Study: Debt and family type

Warning View the most recent version.

Archived Content

Information identified as archived is provided for reference, research or recordkeeping purposes. It is not subject to the Government of Canada Web Standards and has not been altered or updated since it was archived. Please "contact us" to request a format other than those available.

Related subjects

    [an error occurred while processing this directive]

Data from the Canadian Financial Capabilities Survey indicate that in 2009, 76% of Canadians aged 19 to 64 lived in a household that carried debt. Among those with debt, the average debt load was about $119,000.

This study uses indicators such as ratios of debt to income and ratios of debts to assets to examine the types of families most likely to face financial instability as a result of their debt. Young families were most often in this situation.

For example, among couple families with debt in 2009, those in the 19-to-34 age group had a ratio of debt to pre-tax income of 180%. This means that for every $1,000 in pre-tax income, these families owed $1,800.

In contrast, the ratio of debt to income for couple families in the 50-to-64 group was 125%. For every $1,000 in pre-tax income, they owed $1,250.

Survey data also indicated that 4.2% of all households had annual debt repayments equal to 40% or more of their income. In general, the Bank of Canada considers households to be at greater financial risk if their total debt payments are equivalent to 40% or more of their income.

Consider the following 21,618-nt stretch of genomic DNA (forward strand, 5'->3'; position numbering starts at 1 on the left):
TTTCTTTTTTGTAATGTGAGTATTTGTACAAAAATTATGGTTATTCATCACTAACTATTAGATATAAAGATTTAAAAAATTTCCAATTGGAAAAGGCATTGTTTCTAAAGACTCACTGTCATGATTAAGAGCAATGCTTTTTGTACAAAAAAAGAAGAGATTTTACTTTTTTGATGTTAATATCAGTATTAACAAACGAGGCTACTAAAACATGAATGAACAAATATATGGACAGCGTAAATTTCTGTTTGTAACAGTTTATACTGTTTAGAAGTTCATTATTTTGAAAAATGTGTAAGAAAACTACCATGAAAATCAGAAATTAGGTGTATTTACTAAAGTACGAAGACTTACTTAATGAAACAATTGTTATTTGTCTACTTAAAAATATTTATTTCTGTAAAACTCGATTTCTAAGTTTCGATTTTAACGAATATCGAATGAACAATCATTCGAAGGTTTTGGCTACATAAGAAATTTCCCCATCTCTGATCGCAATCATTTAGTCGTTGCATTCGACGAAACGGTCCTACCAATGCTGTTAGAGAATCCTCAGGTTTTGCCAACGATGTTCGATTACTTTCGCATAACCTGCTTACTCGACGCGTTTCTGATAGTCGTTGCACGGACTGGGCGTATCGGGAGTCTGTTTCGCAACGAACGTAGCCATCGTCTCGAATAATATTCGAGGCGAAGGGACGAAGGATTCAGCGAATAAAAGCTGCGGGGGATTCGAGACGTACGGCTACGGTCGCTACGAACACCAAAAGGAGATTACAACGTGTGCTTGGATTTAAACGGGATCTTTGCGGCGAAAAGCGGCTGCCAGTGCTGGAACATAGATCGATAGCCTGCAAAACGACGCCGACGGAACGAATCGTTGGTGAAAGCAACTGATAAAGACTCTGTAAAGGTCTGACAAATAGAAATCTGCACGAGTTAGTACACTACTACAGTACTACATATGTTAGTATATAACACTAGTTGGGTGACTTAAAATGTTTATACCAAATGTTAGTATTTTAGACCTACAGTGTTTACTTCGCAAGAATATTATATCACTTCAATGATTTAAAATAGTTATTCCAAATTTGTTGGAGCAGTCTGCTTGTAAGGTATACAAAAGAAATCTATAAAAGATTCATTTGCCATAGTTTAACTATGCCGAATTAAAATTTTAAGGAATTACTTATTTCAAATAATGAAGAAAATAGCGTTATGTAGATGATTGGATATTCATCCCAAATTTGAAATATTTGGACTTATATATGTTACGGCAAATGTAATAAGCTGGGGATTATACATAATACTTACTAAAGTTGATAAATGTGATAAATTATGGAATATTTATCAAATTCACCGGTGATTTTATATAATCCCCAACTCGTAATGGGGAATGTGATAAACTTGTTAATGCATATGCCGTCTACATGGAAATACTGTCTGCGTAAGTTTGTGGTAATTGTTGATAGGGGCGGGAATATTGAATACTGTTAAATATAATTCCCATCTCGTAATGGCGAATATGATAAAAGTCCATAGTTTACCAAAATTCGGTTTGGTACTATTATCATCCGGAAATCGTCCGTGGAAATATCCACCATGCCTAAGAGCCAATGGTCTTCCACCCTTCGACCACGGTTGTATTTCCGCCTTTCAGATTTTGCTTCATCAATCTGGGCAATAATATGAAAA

Income was a key factor in determining high debt ratios. For example, households with incomes of less than $50,000 had more than six times the odds of having debt payments of 40% or more of pre-tax income and 1.6 times the odds of having a debt-to-asset ratio of 80% or greater, compared with those with incomes between $50,000 and $79,999. These results held irrespective of the family type.

People born in Canada had 60% lower odds of having debt payments of 40% or more of pre-tax income compared with those born outside Canada. Living in a census metropolitan area with high housing prices was also associated with having high debt ratios.

Definitions, data sources and methods: survey number 5159.

The article "Debt and family type in Canada" is now available in the April 2011 online issue of Canadian Social Trends, no. 91 (11-008-X, free), from the Key resource module of our website under Publications.

Also in this issue of Canadian Social Trends is the article "How does bankruptcy affect retirement plans?" Using the 2007 General Social Survey, this article identifies pre-retirees aged 45 to 64 who have experienced a bankruptcy and examines how they are preparing for retirement.

For more information, or to enquire about the concepts, methods or data quality of this release, contact Client Services (613-951-5979;, Social and Aboriginal Statistics Division.